I had high expectations following the perfection of Notes from an Exhibition, and while I don’t love Sweet Obsurity quite as much, I still enjoyed the journey.
Familiar themes appeared: Mental illness. Artistic characters – though this time music which is Patrick’s love. The wild Cornish coast. He does write characters well and I do feel completed at the end of the novel.
His books are like eating a roast dinner – you feel satisfyingly full at the end.
A bit about the plot. Eliza is looking after her sister’s child, is married but separated from a counter-tenor (he sings high) who is now living with a publicist. The story of her sister and the daughter – our main hero – is the thread that holds this novel together. The messy lives (quite believable) of the characters build the story and we learn some interesting stuff along the way. This review says it all really.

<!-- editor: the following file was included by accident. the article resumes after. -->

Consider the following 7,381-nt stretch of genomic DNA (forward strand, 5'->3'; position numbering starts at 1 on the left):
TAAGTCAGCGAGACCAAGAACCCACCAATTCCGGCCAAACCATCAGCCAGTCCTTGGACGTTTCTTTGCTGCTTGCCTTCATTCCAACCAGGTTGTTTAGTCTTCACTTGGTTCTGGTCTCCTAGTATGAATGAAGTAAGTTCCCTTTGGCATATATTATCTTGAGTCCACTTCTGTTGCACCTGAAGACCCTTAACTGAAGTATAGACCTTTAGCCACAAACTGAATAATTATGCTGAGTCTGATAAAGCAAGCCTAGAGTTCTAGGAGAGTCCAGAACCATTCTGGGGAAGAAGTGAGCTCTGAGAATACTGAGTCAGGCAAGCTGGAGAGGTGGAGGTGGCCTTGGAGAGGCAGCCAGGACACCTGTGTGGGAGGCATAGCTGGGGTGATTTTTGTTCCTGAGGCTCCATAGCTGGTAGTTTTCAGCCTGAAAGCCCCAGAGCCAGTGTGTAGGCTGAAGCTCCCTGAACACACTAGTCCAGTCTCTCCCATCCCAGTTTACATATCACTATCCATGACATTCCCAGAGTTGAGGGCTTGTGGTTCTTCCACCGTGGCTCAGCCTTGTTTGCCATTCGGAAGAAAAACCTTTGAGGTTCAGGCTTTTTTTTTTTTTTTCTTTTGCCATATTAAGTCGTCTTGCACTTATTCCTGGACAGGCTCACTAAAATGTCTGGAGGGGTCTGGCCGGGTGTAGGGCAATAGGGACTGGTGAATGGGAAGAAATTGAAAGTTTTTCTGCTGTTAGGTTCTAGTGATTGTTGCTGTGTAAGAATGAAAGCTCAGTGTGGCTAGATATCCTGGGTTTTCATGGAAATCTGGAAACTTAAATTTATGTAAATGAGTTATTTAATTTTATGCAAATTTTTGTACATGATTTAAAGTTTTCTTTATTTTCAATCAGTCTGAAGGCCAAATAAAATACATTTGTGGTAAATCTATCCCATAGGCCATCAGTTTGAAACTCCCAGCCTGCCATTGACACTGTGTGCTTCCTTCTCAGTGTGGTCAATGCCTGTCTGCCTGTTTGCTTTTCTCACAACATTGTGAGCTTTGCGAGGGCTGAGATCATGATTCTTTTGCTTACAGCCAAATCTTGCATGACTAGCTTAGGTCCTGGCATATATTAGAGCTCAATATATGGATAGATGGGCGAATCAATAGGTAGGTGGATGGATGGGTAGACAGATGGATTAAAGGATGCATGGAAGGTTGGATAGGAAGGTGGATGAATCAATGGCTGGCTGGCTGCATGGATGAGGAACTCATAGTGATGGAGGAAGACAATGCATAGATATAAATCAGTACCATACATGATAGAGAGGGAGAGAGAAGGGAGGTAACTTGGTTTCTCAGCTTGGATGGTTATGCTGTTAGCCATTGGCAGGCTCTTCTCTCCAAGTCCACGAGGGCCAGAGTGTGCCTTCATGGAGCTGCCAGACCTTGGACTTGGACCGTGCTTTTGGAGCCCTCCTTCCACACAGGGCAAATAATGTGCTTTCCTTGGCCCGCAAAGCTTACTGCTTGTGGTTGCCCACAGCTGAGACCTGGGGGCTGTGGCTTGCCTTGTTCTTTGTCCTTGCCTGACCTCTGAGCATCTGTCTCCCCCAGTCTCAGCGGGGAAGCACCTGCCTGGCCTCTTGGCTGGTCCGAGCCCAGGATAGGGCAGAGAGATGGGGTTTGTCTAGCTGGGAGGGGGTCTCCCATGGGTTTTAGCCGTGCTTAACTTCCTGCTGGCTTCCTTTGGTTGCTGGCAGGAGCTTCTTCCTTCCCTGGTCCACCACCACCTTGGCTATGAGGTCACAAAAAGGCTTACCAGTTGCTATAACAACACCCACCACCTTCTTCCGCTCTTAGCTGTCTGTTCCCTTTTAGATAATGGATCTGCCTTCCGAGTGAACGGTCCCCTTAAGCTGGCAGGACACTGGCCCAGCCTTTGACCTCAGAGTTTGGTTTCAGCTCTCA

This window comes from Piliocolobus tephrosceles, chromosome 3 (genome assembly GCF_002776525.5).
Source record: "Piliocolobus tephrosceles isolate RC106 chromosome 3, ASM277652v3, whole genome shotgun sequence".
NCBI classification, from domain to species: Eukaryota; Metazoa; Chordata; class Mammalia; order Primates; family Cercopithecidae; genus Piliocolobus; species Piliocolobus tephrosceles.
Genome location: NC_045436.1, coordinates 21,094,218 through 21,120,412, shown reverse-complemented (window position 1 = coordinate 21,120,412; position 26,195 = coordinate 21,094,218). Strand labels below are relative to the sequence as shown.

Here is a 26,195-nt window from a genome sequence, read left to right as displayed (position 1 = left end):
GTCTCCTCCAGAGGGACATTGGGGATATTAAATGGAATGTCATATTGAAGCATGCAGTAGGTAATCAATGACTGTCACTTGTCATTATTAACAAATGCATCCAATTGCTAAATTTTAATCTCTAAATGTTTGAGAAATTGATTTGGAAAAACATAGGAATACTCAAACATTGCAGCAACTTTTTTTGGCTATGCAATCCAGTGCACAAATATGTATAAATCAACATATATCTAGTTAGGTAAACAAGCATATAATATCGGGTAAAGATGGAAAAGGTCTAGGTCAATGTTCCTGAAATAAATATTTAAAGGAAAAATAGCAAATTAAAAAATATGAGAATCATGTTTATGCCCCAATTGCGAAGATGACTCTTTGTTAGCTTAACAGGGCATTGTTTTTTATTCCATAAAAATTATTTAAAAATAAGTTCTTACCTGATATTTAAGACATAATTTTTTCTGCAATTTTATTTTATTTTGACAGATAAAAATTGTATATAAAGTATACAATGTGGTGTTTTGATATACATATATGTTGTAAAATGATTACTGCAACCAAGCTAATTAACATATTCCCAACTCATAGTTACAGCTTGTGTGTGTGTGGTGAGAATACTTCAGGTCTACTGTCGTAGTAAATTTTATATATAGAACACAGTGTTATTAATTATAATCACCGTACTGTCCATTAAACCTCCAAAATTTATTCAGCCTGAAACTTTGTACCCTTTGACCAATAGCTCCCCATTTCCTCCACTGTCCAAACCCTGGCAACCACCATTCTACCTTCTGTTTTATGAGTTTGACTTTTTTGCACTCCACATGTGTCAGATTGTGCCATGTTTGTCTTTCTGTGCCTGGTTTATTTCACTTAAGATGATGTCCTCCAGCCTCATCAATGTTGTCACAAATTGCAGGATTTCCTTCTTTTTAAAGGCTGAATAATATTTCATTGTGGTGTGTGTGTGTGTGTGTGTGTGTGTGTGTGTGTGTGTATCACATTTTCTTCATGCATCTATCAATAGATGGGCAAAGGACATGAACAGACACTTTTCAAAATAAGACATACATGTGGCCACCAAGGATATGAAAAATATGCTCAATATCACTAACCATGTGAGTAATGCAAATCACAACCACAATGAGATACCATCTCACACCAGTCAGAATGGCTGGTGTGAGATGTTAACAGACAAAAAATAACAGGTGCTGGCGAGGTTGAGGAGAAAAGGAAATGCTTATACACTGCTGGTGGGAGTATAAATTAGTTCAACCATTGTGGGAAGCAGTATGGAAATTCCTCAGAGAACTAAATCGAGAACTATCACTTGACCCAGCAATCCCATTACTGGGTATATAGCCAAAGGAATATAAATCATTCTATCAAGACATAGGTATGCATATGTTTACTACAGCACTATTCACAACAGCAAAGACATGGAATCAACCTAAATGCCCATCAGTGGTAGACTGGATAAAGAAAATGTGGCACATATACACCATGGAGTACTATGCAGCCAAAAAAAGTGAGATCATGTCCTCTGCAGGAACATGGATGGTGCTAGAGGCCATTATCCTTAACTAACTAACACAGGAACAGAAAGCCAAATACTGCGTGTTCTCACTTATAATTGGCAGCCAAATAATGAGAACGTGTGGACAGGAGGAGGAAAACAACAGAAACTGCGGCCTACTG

Eliza joins a singing group at one point and perhaps it’s because I’ve just joined a choir – but that really resonated with me. 🙂
It’s an interesting story, well told, satisfyingly chunky (as the BBC reviewer says) and a good read.
You can see how his writing led to Notes from an Exhibition. I wonder if reading more of his novels would lessen my opinion of Notes. Whether they would become samey.
Time will tell as I will surely look out more of his novels in the library.
I’ve started my next novel – Miss Webster and Cherif by Patricia Duncker – The Poshi recommends this highly and gave it to me for my birthday. So far I’m liking it. 🙂